Camano Island Are You Crabby? It’s Crabbin’ Time!Posted: June 27, 2011 Filed under: Camano Island Real Estate, community 1 Comment
Camano Island crabbies here we come!
It’s that time of year again – get the buckets and head to the beach, because crabbing season is almost here, opens July 1st!
Puget Sound is the home of some of the most delicious crab in the world, and here on Camano Island we can drop crab pots all season and pull out some of the largest, most delectable specimens you can dream of.
While there are several different types of crab in Puget Sound, the types that are allowed to be caught by the State are Rock crab and Dungeness crab. Most people will catch the Dungeness, for a few reasons. A full grown adult can get up to 10” in diameter. They are also easier to catch, as they live in depths of water from inter-tidal to up to 500 feet!
Before hitting the beach and dropping your pots, let’s make sure we don’t run up against the strong arm of the law! Here are a couple of things to keep in mind:
Gear — there are a few regulations to be aware of and comply with. For the full list, check out this Camano Island crabbing rules list. It’ll open in a new window so make sure you come back to this one to read more. Here’s a quick run-down: 1. your buoys have to be half red and half white, 2. your pots can’t be bigger than 13 cubic feet, and they have to be attached by a biodegradable cord – no plastic! This ensures your pot won’t keep attracting and killing crabs if it’s lost to the elements.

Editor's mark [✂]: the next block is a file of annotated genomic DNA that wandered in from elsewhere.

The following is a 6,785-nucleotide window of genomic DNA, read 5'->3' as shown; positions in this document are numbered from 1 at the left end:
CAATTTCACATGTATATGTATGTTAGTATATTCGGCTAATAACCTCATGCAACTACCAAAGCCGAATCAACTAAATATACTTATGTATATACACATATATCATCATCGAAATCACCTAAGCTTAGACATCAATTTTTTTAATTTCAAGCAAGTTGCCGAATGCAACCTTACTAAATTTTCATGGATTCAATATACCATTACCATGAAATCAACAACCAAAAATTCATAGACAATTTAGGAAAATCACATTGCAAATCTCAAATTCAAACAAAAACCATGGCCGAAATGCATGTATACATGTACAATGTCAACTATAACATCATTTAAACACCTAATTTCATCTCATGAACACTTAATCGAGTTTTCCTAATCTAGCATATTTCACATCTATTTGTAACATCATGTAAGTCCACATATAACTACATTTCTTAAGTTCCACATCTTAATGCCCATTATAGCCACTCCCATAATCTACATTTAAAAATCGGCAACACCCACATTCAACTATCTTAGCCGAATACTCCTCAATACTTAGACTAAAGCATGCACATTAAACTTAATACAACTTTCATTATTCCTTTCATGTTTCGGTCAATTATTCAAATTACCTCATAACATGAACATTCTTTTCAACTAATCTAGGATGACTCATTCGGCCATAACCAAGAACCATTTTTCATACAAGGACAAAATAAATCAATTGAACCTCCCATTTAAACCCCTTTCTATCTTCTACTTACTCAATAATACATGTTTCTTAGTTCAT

Remember — don’t just take my word for it, check that link with the rules! Nobody wants to get pinched! ;D
Once you’ve got your gear in line, let’s make sure your catch report card is registered with the state. You need to report every day you go out, even if you don’t bring home any crab. This is to ensure the Dungeness and Rock crab populations aren’t overharvested, keeping the supply sustainable for many more enjoyable years to come. If you don’t report your time crabbing, you’ll be subject to a $10 fine from the state of Washington. In addition to the catch report card, all people out crabbing over the age of 15 have to have a valid Washington fishing license.
Once you have your catch report card for the season, you won’t have to get a new one. That means if you get your card in June before the season officially kicks off, you don’t have to worry about replacing it until Labor Day, when the season rolls over to Fall/Winter crabbing.
For more info, check this link: Camano Island Crabbing. That takes you to the Department of Fish & Wildlife link for our area of Puget Sound. To file your catch report online (you should get a paper copy when you get your license), you can use this link: http://wdfw.wa.gov/fishing/shellfish/crab/crc.html.
Ok! Now that we’ve got our license, our gear, and our catch report all figured out, we’re ready to hit the water!
Happy crabbing everyone, see you on the Island! — Jan Mather, your Camano Island Crabbing-and-Real-Estate Expert! 360-507-4133
[…] And a couple of weeks ago, I ushered in crabbing season in this post. […]